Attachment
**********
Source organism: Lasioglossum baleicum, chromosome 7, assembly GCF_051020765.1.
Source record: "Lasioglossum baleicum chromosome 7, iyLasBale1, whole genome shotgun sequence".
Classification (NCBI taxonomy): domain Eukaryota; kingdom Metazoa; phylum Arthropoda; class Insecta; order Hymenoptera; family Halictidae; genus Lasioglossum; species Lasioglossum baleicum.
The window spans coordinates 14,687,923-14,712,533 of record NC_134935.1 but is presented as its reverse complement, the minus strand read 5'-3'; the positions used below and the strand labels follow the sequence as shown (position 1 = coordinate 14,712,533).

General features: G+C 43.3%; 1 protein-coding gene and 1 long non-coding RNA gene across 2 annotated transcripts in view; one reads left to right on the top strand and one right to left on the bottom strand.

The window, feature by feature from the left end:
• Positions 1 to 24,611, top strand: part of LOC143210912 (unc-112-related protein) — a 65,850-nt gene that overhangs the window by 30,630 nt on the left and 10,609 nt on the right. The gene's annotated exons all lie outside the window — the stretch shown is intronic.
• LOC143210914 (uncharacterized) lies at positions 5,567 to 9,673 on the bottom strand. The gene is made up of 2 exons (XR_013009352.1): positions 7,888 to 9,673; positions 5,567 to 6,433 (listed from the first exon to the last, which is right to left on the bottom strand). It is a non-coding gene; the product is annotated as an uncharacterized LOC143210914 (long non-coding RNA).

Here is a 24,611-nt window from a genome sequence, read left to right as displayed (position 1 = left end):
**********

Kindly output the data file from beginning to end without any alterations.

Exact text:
Source organism: Lasioglossum baleicum, chromosome 7, assembly GCF_051020765.1.
Source record: "Lasioglossum baleicum chromosome 7, iyLasBale1, whole genome shotgun sequence".
Classification (NCBI taxonomy): domain Eukaryota; kingdom Metazoa; phylum Arthropoda; class Insecta; order Hymenoptera; family Halictidae; genus Lasioglossum; species Lasioglossum baleicum.
The window spans coordinates 14,687,923-14,712,533 of record NC_134935.1 but is presented as its reverse complement, the minus strand read 5'-3'; the positions used below and the strand labels follow the sequence as shown (position 1 = coordinate 14,712,533).

General features: G+C 43.3%; 1 protein-coding gene and 1 long non-coding RNA gene across 2 annotated transcripts in view; one reads left to right on the top strand and one right to left on the bottom strand.

The window, feature by feature from the left end:
• Positions 1 to 24,611, top strand: part of LOC143210912 (unc-112-related protein) — a 65,850-nt gene that overhangs the window by 30,630 nt on the left and 10,609 nt on the right. The gene's annotated exons all lie outside the window — the stretch shown is intronic.
• LOC143210914 (uncharacterized) lies at positions 5,567 to 9,673 on the bottom strand. The gene is made up of 2 exons (XR_013009352.1): positions 7,888 to 9,673; positions 5,567 to 6,433 (listed from the first exon to the last, which is right to left on the bottom strand). It is a non-coding gene; the product is annotated as an uncharacterized LOC143210914 (long non-coding RNA).

Here is a 24,611-nt window from a genome sequence, read left to right as displayed (position 1 = left end):